Until those brazenly corrupt officials don orange prison jump suits, we cannot believe the President’s promises to fight corruption.

The second report is that of the panel of experts assigned to probe last year’s anarchy and looting that left more than 350 people dead and cost the country R50-billion.

That report  tells the President that the response to the lawlessness by the police and security forces  

was woefully inadequate.Neither timeous, sufficient or appropriate.

Any government that holds ministers accountable  would have to red card the Police Minister Bheki Cele and Ayanda Dlodlo for her parlous role as Minister of State Security at the time of the looting.

The President cannot continue to blame some vague insurrection when the experts have pointed the finger squarely at people in hight places.

The final part of the troika putting him on the spot is the third assessment of South Africa by the African Peer Review Mechanism. It was delivered at last weekend’s African Union summit.

It urges him to deal with the looting and lawlessness, rising inequality, unemployment, the  poor service delivery and acts of xenophobia.

This comes not from South Africans who will be required to vote for or against him and the ruling African National Congress, but from our neighbours.

Saying  Ramaphosa has his work cut out is a gross understatement.

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Jean-Jacques Cornish is a journalist and broadcaster who has been involved in the media all his adult life.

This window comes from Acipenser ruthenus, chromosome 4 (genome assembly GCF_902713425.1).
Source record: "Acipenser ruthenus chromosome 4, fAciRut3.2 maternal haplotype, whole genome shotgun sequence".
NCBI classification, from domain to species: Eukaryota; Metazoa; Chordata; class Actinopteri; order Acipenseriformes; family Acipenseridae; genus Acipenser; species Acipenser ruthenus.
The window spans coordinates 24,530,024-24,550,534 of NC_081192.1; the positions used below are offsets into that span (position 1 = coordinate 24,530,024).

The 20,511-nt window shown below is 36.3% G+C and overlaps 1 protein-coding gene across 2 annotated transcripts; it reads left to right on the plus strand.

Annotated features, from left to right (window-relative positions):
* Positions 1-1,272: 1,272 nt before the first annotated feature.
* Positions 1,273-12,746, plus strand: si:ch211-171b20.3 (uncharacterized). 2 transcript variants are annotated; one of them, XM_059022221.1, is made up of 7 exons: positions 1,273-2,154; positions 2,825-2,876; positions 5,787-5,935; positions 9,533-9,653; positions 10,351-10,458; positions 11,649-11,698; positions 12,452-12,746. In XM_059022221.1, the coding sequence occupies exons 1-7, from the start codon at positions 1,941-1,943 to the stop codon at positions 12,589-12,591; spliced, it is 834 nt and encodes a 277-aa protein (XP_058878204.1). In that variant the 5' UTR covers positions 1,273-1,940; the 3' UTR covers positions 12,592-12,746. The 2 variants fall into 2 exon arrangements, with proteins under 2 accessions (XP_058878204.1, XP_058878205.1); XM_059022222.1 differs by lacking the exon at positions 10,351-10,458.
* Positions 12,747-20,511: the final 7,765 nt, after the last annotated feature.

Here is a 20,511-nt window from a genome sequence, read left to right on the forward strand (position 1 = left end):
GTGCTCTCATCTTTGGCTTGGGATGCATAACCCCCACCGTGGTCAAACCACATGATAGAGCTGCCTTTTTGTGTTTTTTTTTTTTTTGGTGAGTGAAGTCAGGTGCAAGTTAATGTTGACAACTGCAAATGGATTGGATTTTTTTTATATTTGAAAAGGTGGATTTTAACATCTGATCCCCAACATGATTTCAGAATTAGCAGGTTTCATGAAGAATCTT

Starting as a reporter on his hometown newspaper, he moved briefly to then Rhodesia before returning to South Africa to become a parliamentary correspondent with the South African Press Association. He was sent to London as Sapa’s London editor and also served as special correspondent to the United Nations. He joined the then Argus group in London as political correspondent.

Returning to South Africa after 12 years abroad, he was assistant editor on the Pretoria News for a decade before becoming editor of the Star and SA Times for five years.

Since 1999 he’s been an independent journalist writing and broadcasting – mainly about Africa – for Talk Radio 702 and 567 Cape
Talk, Radio France International, PressTV, Radio Live New Zealand, Business Day, Mail & Guardian, the BBC, Agence France Press,
Business in Africa, Leadership, India Today, the South African Institute for International Affairs and the Institute for Security Studies.

He has hosted current affairs talk shows on Talk Radio 702 and 567 Cape Talk. He appears as an African affairs pundit on SABC Africa and CNBC Africa.
He lectured in contemporary studies to journalism students at the Tshwane University of Technology and the University of Pretoria.

He speaks on African affairs to corporate and other audiences.
He has been officially invited as a journalist to more than 30 countries. He was the winner of the 2007 SADC award for radio journalism.

He’s been a member of the EISA team observing elections in Somaliland, Democratic Republic of Congo, Madagascar, Zimbabwe, Egypt and Tunsiai.

In October 2009 he headed a group of 39 African journalists to the 60th anniversary celebrations of the Peoples’ Republic of China.

In January 2010 he joined a rescue and paramedical team to earthquake struck Haiti.

He is immediate past president of the Alliance Francaise of Pretoria.

Jean-Jacques is a director of Giant Media. The company was given access to Nelson Mandela in his retirement years until 2009.
He is co-producer of the hour-long documentary Mandela at 90 that was broadcast on BBC in January 2009.